Secure 2.0 Act Provides Welcome Relief To Retirement Savers

The Secure 2.0 Act of 2022 is aimed at getting Americans to save more for retirement. While some provisions of the Act have already gone into effect, many aspects will not be available until 2025 or later.

The bipartisan-supported Act has 92 retirement-savings provisions, some of which provide substantial changes and opportunities to maximize retirement contributions. The IRS recently issued Notice 2024-2, which addresses implementation issues and extends the deadline for plans to adopt many of the changes.

Let’s discuss some of the more notable changes you should be aware of.

Required Minimum Distribution Changes

The date an individual must take a required minimum distribution (RMD) continues to be a moving target.  Prior law had set the age to begin RMDs at 72. The Secure 2.0 Act increases the age to 73 for individuals who turn 72 after December 31, 2022. Starting in 2033, the age to begin RMDs moves to 75.

There is good news for those who fail to take their RMD in a timely manner. The draconian 50% penalty decreases to 25% of the amount not taken and can further be reduced to 10% if the account owner makes a corrective distribution in a timely manner.

Higher Catch-Up Contributions

Under current law, employees closer to retirement (age 50+) are eligible to defer an additional catch-up contribution annually to a workplace plan.

For 2024, the additional catch-up contribution is $7,500 for a 401(k), 403(b), or governmental 457(b) plan and $3,500 for a SIMPLE IRA plan.

Starting in 2025, the Secure 2.0 Act increases these limits for employees ages 60 through 63 to the greater of $10,000 or 150% of the standard catchup amount in 2025.

Effective in 2026, employees earning $145,000 in the prior calendar year will be required to make all catch-up contributions to a workplace plan to an after-tax Roth account. Individuals earning $145,000 or less, adjusted for inflation, will be exempt from the Roth requirement.

Matching Roth Contributions

Historically, when an employer provides a matching retirement plan contribution, it does so on a pre-tax basis, and those funds grow tax deferred.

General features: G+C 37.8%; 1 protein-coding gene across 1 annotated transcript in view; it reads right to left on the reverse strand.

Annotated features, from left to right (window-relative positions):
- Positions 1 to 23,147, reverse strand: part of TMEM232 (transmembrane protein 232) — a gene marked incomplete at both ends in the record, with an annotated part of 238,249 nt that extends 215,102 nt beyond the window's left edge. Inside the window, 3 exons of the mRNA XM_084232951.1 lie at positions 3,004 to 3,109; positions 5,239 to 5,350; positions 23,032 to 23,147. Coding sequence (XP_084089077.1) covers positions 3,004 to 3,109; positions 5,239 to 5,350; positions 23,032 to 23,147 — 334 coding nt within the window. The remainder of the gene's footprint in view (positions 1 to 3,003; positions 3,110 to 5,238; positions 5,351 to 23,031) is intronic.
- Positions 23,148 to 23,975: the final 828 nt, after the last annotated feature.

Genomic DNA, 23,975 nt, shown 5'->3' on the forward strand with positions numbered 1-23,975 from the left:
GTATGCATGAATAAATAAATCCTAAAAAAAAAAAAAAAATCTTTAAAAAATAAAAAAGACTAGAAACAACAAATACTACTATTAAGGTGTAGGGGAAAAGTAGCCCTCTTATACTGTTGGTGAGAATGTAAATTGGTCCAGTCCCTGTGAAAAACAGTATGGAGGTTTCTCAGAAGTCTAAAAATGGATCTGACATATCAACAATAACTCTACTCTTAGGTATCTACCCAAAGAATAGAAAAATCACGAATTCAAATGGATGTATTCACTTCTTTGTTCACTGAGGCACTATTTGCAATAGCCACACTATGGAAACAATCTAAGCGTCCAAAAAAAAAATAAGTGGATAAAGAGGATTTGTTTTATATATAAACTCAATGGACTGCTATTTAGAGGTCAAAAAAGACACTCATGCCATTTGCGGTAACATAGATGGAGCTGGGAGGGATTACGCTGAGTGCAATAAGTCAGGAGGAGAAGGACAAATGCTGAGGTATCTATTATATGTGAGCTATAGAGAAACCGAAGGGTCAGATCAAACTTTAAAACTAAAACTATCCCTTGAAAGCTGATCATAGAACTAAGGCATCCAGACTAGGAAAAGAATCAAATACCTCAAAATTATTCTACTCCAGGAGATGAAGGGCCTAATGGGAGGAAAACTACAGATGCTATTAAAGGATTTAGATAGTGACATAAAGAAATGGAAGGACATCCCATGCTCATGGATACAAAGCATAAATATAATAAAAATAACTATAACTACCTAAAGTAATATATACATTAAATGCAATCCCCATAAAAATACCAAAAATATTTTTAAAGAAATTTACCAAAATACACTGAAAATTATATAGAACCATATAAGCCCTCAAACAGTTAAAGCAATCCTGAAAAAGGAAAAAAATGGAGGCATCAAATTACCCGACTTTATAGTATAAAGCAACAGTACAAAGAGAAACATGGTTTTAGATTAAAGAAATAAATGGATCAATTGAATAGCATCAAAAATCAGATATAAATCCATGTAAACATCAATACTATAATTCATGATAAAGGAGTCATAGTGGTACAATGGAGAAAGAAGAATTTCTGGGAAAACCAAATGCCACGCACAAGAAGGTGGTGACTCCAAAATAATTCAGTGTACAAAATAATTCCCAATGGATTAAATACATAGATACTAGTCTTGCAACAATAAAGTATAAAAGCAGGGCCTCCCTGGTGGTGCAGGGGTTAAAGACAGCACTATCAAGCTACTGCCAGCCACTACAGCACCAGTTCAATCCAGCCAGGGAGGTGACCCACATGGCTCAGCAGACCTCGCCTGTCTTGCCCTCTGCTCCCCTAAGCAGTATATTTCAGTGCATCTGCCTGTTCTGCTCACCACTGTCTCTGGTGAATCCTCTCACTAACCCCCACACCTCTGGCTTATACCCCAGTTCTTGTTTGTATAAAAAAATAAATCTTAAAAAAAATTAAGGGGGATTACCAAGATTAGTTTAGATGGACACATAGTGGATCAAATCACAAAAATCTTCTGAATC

The Secure 2.0 Act allows employers to provide employees in 401(k), 403(b), and governmental 457(b) plans with the option of having those matching contributions made to Roth accounts, with the earnings growing tax-free.

Employees choosing the Roth match option will have additional taxable income to report. The taxable Roth match will not be reported as wages on the W2; rather, it will be treated similarly to a taxable Roth conversion with the taxable income reported on Form 1099-R.


SIMPLE and SEP IRAs are retirement plans typically used by small businesses as they do not require the administration of a 401(k) plan, making them a cost-effective approach.

Historically, these plans have only been available on a pre-tax basis. The Secure 2.0 Act changes that, allowing both the employee deferral and employer match to be made as after-tax Roth contributions. The employee deferral will be included in taxable wages on the W2 and the employer match will be taxable income to the employee and will be reported on Form 1099-R, similar to the reporting of a Roth conversion.

While the Act called for this provision to be effective after 2022, the IRS is still issuing guidance and has extended the deadline for incorporating these changes until 2027. Employer adoption of the Roth SIMPLE and SEP IRA plans are likely a few years out as employers await further IRS guidance to fully understand the changes.

529 Plan Rollover to Roth IRA

529 plans are a great way to save for education costs, providing tax-free growth as long as the funds are used for qualified expenses.  But what happens to the funds in those accounts if they aren’t fully utilized by the beneficiary for education costs?

The Secure 2.0 Act allows tax and penalty-free rollovers to Roth IRAs. Beneficiaries of 529 college savings accounts will be permitted to rollover up to $35,000 over the course of their lifetime. These rollovers are subject to the annual Roth IRA contribution limits, and the 529 account must have been open for more than 15 years.

Additionally, any contributions made during the past five years and the earnings on those contributions are not eligible to be rolled over. A conversion made prior to April 15th can be treated as a Roth contribution for the prior year, thus those eligible could make rollovers during 2024 for both 2023 and 2024 if they act prior to April 15th. This is a great opportunity for those who have funds remaining in 529 plans that will no longer be incurring educational expenses.

Person typing on computer learning about the Secure 2.0 Act chnages.

Contact Graves Light Lenhart For Secure 2.0 Act Questions & Retirement Planning In Harrisonburg

The Secure 2.0 Act provides many new opportunities to help individuals plan for retirement. Please contact us if you have any questions on how the changes may impact your retirement planning.